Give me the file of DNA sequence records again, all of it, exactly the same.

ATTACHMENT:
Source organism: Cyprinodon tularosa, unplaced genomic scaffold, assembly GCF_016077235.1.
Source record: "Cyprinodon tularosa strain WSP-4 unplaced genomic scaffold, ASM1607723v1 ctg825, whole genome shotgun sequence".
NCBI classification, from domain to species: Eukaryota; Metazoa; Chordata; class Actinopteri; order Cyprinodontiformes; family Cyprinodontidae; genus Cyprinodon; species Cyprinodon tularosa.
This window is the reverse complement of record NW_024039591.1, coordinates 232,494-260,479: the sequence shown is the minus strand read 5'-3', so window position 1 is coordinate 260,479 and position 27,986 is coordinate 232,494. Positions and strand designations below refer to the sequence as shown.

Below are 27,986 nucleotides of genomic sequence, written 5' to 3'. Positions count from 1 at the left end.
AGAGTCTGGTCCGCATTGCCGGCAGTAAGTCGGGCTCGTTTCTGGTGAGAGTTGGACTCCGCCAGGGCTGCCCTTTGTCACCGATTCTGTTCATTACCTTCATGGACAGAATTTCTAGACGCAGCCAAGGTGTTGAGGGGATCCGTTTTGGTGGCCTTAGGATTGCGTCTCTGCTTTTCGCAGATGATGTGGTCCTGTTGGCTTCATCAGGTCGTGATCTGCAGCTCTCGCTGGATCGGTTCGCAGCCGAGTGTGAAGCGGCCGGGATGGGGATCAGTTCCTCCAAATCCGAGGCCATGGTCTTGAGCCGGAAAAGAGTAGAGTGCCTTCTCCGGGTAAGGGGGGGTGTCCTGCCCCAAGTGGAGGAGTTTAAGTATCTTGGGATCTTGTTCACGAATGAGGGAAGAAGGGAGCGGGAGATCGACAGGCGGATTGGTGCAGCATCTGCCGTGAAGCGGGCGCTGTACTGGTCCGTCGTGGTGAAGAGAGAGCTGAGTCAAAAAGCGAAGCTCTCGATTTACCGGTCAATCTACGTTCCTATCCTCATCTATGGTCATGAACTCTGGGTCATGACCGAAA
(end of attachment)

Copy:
Source organism: Cyprinodon tularosa, unplaced genomic scaffold, assembly GCF_016077235.1.
Source record: "Cyprinodon tularosa strain WSP-4 unplaced genomic scaffold, ASM1607723v1 ctg825, whole genome shotgun sequence".
NCBI classification, from domain to species: Eukaryota; Metazoa; Chordata; class Actinopteri; order Cyprinodontiformes; family Cyprinodontidae; genus Cyprinodon; species Cyprinodon tularosa.
This window is the reverse complement of record NW_024039591.1, coordinates 232,494-260,479: the sequence shown is the minus strand read 5'-3', so window position 1 is coordinate 260,479 and position 27,986 is coordinate 232,494. Positions and strand designations below refer to the sequence as shown.

Below are 27,986 nucleotides of genomic sequence, written 5' to 3'. Positions count from 1 at the left end.
AGAGTCTGGTCCGCATTGCCGGCAGTAAGTCGGGCTCGTTTCTGGTGAGAGTTGGACTCCGCCAGGGCTGCCCTTTGTCACCGATTCTGTTCATTACCTTCATGGACAGAATTTCTAGACGCAGCCAAGGTGTTGAGGGGATCCGTTTTGGTGGCCTTAGGATTGCGTCTCTGCTTTTCGCAGATGATGTGGTCCTGTTGGCTTCATCAGGTCGTGATCTGCAGCTCTCGCTGGATCGGTTCGCAGCCGAGTGTGAAGCGGCCGGGATGGGGATCAGTTCCTCCAAATCCGAGGCCATGGTCTTGAGCCGGAAAAGAGTAGAGTGCCTTCTCCGGGTAAGGGGGGGTGTCCTGCCCCAAGTGGAGGAGTTTAAGTATCTTGGGATCTTGTTCACGAATGAGGGAAGAAGGGAGCGGGAGATCGACAGGCGGATTGGTGCAGCATCTGCCGTGAAGCGGGCGCTGTACTGGTCCGTCGTGGTGAAGAGAGAGCTGAGTCAAAAAGCGAAGCTCTCGATTTACCGGTCAATCTACGTTCCTATCCTCATCTATGGTCATGAACTCTGGGTCATGACCGAAA